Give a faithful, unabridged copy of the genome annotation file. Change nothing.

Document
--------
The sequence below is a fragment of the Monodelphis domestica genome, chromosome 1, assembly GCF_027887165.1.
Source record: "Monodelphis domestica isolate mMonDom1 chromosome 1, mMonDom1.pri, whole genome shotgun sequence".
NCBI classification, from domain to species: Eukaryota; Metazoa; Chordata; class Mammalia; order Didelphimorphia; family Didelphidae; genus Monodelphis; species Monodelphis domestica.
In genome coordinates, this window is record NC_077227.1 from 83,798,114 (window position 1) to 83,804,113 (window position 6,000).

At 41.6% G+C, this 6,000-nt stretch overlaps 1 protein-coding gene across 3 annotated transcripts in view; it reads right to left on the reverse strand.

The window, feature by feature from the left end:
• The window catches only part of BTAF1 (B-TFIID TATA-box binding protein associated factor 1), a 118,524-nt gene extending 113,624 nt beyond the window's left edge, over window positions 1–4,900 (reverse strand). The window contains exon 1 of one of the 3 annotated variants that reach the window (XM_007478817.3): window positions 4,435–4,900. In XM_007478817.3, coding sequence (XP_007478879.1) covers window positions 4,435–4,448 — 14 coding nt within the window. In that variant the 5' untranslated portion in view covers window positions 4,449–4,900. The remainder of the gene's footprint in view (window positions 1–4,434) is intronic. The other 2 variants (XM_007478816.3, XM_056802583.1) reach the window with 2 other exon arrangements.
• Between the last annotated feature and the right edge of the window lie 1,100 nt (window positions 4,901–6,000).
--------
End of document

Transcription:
The sequence below is a fragment of the Monodelphis domestica genome, chromosome 1, assembly GCF_027887165.1.
Source record: "Monodelphis domestica isolate mMonDom1 chromosome 1, mMonDom1.pri, whole genome shotgun sequence".
NCBI classification, from domain to species: Eukaryota; Metazoa; Chordata; class Mammalia; order Didelphimorphia; family Didelphidae; genus Monodelphis; species Monodelphis domestica.
In genome coordinates, this window is record NC_077227.1 from 83,798,114 (window position 1) to 83,804,113 (window position 6,000).

At 41.6% G+C, this 6,000-nt stretch overlaps 1 protein-coding gene across 3 annotated transcripts in view; it reads right to left on the reverse strand.

The window, feature by feature from the left end:
• The window catches only part of BTAF1 (B-TFIID TATA-box binding protein associated factor 1), a 118,524-nt gene extending 113,624 nt beyond the window's left edge, over window positions 1–4,900 (reverse strand). The window contains exon 1 of one of the 3 annotated variants that reach the window (XM_007478817.3): window positions 4,435–4,900. In XM_007478817.3, coding sequence (XP_007478879.1) covers window positions 4,435–4,448 — 14 coding nt within the window. In that variant the 5' untranslated portion in view covers window positions 4,449–4,900. The remainder of the gene's footprint in view (window positions 1–4,434) is intronic. The other 2 variants (XM_007478816.3, XM_056802583.1) reach the window with 2 other exon arrangements.
• Between the last annotated feature and the right edge of the window lie 1,100 nt (window positions 4,901–6,000).